Posts Tagged Nursing
Posted by jeanhill in Good Nursing Practice is Practising with the Heart and Mind, Nursing Discussion, Random Thoughts on Wednesday 04 July 2012
A few years ago I cared for an acquaintance. She was a friend of a friend who had been living out of the country for several years, but had come home to visit family friends. She was rushed in to the ED and before I even knew who she was I was delivering her 19 week old fetus. When I finally looked up to see the mother’s face I realized we knew each other. I said nothing. In that moment I didn’t care about what the College would say about caring for those you know when there was a real emergency to deal with. I held her hand as she passed the placenta and focused on stabilizing her blood pressure by putting in the largest IVs as I could. I asked her if she remembered me and if she would prefer another nurse cared for her. She asked me to stay. I comforted her and showed her the baby she would never get to know. I checked on her every half hour that shift and came in early for my next shift to find out how she was. There was no time to feel sad until my shift was over and like the other children and babies and fetuses I have seen pass away, they stick around in my heart and mind a lot longer. There are those patients that stick with you, elderly or middle aged, etc, but I think most any emergency nurse can agree that child patients are the some of the longest lasting in our memories. And for me, the ones who haven’t even started in this world are forever imprinted.
I saw my acquaintance a few months later, she was home again, in the grocery store and she thanked me for what I had done for her and told me she would never forget me. The thank you warmed my heart but I knew she would no longer remember me as the girl she had a beer with when we were in our early 20s, but as the nurse who was there when she lost her baby. Judgment, confidentiality, privacy, all of those ethical principles aside, perhaps that’s why we shouldn’t care for ones we know, even if just a little, because it affects us too.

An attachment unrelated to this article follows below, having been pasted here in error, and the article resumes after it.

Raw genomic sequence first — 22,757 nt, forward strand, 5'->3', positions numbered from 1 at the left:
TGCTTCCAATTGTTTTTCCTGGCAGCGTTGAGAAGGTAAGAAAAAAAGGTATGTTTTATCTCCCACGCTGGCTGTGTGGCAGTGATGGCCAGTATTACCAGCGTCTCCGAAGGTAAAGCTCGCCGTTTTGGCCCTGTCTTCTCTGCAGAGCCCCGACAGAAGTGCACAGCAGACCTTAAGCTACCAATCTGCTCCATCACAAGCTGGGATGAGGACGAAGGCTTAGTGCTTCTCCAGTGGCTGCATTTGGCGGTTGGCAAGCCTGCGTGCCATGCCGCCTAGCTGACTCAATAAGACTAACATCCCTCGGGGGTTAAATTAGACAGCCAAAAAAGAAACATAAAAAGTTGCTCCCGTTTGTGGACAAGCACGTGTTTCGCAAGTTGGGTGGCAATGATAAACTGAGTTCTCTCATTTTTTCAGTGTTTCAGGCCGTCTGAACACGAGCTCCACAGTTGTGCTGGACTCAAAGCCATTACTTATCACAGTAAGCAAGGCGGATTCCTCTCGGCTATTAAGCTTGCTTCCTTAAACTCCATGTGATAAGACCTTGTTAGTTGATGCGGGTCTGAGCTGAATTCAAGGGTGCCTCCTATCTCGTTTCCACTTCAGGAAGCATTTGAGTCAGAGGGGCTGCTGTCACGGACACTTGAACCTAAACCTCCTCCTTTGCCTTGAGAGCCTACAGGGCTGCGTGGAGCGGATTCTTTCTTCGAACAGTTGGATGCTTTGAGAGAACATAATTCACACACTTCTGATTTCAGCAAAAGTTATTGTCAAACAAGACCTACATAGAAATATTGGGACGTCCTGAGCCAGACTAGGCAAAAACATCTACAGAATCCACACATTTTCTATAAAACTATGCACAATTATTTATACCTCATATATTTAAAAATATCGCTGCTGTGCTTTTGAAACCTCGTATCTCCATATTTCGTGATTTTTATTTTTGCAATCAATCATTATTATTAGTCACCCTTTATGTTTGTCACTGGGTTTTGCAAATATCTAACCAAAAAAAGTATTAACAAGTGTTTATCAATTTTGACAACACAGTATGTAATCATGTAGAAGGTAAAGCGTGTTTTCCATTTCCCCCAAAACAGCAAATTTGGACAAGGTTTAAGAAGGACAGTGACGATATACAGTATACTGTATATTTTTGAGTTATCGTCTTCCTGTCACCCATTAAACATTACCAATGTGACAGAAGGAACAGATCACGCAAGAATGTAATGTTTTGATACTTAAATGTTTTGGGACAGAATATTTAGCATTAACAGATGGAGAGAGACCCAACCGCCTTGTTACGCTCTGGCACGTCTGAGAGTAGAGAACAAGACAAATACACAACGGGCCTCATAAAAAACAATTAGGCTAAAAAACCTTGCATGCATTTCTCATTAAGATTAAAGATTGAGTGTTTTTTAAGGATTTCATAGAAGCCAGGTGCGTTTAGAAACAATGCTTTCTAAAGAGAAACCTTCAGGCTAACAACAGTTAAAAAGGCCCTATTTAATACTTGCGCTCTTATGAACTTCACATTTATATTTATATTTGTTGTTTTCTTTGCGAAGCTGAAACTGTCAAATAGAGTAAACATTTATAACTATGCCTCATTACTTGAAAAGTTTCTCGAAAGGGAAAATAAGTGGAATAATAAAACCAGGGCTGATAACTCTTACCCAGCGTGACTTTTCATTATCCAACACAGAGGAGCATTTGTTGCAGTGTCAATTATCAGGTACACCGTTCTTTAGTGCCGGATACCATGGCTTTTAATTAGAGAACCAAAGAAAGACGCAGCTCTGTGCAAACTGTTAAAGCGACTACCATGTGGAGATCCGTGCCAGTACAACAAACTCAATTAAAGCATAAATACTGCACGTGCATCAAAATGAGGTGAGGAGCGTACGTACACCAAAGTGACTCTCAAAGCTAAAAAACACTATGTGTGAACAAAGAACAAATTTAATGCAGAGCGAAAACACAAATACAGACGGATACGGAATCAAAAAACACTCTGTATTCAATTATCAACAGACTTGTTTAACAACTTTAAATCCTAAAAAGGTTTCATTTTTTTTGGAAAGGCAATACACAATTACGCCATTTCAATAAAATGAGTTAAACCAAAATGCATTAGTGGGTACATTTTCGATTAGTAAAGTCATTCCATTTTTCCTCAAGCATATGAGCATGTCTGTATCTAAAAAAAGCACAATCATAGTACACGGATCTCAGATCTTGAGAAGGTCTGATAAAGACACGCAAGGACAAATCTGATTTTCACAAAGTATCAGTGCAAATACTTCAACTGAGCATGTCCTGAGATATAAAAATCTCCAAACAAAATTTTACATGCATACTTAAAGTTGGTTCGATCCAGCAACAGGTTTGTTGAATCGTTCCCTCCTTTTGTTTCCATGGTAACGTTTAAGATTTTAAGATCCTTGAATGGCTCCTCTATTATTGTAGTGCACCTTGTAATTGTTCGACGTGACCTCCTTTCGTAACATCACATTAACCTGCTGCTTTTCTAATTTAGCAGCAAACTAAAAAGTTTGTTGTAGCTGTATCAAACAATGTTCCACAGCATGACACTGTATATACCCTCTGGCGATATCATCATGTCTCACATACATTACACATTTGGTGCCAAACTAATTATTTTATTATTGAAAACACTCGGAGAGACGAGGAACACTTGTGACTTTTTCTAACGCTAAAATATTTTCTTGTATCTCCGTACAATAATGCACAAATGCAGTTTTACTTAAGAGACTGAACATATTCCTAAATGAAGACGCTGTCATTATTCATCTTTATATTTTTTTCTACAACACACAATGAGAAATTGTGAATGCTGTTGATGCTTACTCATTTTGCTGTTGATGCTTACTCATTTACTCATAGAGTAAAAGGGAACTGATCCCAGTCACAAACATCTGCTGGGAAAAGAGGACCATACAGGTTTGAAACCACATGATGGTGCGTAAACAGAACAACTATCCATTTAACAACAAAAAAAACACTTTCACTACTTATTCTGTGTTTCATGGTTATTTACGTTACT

I recently found out that she gave birth to a daughter and it’s amazing how happy I felt for someone I don’t really know to have had a baby. I wanted to find a way to contact her to wish her well but elected not to as I didn’t want to be THAT nurse wishing her well, inadvertently reminding her of what she lost before. Nevertheless, I personally take solace in knowing that despite all of the sad and terrible we see rarely hearing from these patients again, they do in fact have happiness and joy in their lives later on.
A few days ago, one of my colleagues said to me after a particularly frantic day in the ED, “You guys aren’t Charge Nurses, you’re Charge Mommies.” She is right. This is what we do:
- tell all the kids don’t fight and play nice
- fix boo-boos
- give hugs as needed, or tissue
- make sure all the kids get lunch
- find things
- repair broken toys
- clean up little “accidents”
- greet guests, and ensure they’re fed and comfortable
- make sure everyone keeps the place tidy
- assign chores
- deal with the unpleasant relatives upstairs
The one thing I don’t do is enforce discipline. No spankings or time outs. I have a Manager Mommy for that.
Posted by torontoemerg in Good Nursing Practice is Practising with the Heart and Mind on Sunday 24 June 2012
Abscesses and wounds, and especially abscesses and wounds which are infected, suppurative, purulent, and generally awful, are embarrassing for patients and difficult for nurses. Embarrassing for patients because they are disfiguring and smell badly, and difficult for nurses for really the same reasons. Personally I don’t mind caring for and treating wounds and abscesses, but I know plenty of nurses who would rather throw live kittens on a hot barbecue than go anywhere near a draining carbuncle.
Jennifer Olin over at RNCentral has an excellent blog post on caring for wounds. The first part of her post deals a little with the pathophysiology of wounds, the second on the providing good care to patients with wounds. Olin writes:
Well, we are likely the healthcare providers who will first notice the problem. It will be during a dressing change, or just when you enter the patient’s room—you know. The scientific side of nursing will to clean the wound, inspect it, chart it, and if it is bad enough, inform the wound care team or physician. But remember, I said you are likely the first healthcare provider to notice. Trust me, the patient already knows.
This is where the nurturing side, the compassionate side of nursing is brought into play. And, it’s not for the weak of stomach or, particularly, the weak of heart. Bad smells carry a social stigma along with the health hazards inherent in the wound itself. Wet, sticky, bandages are a sign for all to see that there is a problem. People with wounds in this state often suffer inhibited work, social, and sex lives and frequently have feelings of shame and depression.